Abstract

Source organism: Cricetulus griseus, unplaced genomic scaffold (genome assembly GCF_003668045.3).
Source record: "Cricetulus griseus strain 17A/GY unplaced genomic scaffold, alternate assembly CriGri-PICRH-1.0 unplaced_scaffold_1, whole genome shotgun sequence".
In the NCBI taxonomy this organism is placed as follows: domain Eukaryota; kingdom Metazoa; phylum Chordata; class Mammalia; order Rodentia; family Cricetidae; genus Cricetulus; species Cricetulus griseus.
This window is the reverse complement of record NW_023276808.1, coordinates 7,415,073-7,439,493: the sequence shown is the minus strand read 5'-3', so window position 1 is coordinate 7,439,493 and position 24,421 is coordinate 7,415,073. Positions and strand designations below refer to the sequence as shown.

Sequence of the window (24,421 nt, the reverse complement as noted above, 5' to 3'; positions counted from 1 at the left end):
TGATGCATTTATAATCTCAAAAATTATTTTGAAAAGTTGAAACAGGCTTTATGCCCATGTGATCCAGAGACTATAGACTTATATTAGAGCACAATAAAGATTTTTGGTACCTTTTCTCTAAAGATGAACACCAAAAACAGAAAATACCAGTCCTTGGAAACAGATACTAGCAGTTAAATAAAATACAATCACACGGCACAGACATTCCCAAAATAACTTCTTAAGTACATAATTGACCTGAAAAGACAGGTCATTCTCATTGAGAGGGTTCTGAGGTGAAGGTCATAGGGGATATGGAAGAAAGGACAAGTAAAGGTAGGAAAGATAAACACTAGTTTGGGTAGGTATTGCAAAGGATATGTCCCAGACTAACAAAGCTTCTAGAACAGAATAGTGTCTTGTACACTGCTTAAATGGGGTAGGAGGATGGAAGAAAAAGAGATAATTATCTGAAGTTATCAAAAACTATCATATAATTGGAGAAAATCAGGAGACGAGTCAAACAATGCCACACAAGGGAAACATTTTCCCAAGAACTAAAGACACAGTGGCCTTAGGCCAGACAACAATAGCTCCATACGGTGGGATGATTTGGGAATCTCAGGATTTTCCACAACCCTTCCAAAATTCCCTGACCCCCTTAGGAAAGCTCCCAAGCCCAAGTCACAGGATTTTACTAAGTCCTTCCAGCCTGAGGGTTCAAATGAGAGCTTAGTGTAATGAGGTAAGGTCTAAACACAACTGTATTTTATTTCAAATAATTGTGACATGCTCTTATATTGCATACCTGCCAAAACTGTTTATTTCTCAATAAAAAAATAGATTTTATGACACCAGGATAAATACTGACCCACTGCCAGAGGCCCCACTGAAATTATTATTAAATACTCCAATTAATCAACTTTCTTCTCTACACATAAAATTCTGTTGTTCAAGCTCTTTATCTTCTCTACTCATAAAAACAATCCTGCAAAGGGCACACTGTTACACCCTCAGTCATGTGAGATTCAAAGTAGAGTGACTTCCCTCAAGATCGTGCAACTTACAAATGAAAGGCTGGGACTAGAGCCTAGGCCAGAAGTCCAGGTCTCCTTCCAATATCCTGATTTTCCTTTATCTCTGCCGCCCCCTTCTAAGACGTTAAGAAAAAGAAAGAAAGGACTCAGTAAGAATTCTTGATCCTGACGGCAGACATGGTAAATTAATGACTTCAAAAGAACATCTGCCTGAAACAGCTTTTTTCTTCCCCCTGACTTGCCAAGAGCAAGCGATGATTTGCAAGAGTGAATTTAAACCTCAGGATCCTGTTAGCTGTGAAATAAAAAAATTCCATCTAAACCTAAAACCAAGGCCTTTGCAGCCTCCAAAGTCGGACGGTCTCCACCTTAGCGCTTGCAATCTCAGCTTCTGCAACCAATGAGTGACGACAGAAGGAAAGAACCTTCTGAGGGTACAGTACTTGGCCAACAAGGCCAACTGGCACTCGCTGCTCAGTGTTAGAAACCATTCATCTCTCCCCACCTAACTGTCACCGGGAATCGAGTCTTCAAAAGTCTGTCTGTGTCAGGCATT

Massive sulphides are spatially and temporally associated with iron formation (IF) and other hydrothermal sedimentary rocks in the vicinity of the Brunswick No. 12, Brunswick No. 6, and Austin Brook deposits, Bathurst Mining Camp. Sulphide-, carbonate-, oxide-, and silicate-predominant IF is present. Carbonate-predominant IF is best developed in and around the Brunswick No. 12 deposit, whereas hematite-bearing IF is absent here but prominent in the Austin Brook–Brunswick No. 6 area. The IF is composed dominantly of Si, CO2, Fe, Mn, and Ca. Minor constituents include Mg, P, Ti, Al, and S. Statistically significant interelement correlations between Eu, Fe, Mn, Pb, Zn, Cd, Au, Ca, Sr, Ba, P, CO2, and S indicate that these elements were precipitated from hydrothermal fluids vented onto the seafloor. Positive interelement correlations between Si, Ti, Al, Mg, K, Zr, rare earth elements (REE's) except Eu, Se, V, Y, Yb, Co, Ni, and Cr reflect the presence of detrital clastic mafic and aluminosilicate minerals and hydrogenous sedimentary components. Felsic volcanic and pyroclastic rocks are considered to be the source for the detritus. REE patterns of IF at Brunswick No. 12 display similarities with those of modern high-temperature hydrothermal vent solutions, sea water, and host rhyolitic tuff and sedimentary rocks. These patterns are largely controlled by the relative proportions of hydrothermal and detrital components. The IF formed from reduced hydrothermal fluids vented into a stratified marine basin. The mineral precipitates were widely dispersed from the sites of venting and massive sulphide accumulation.

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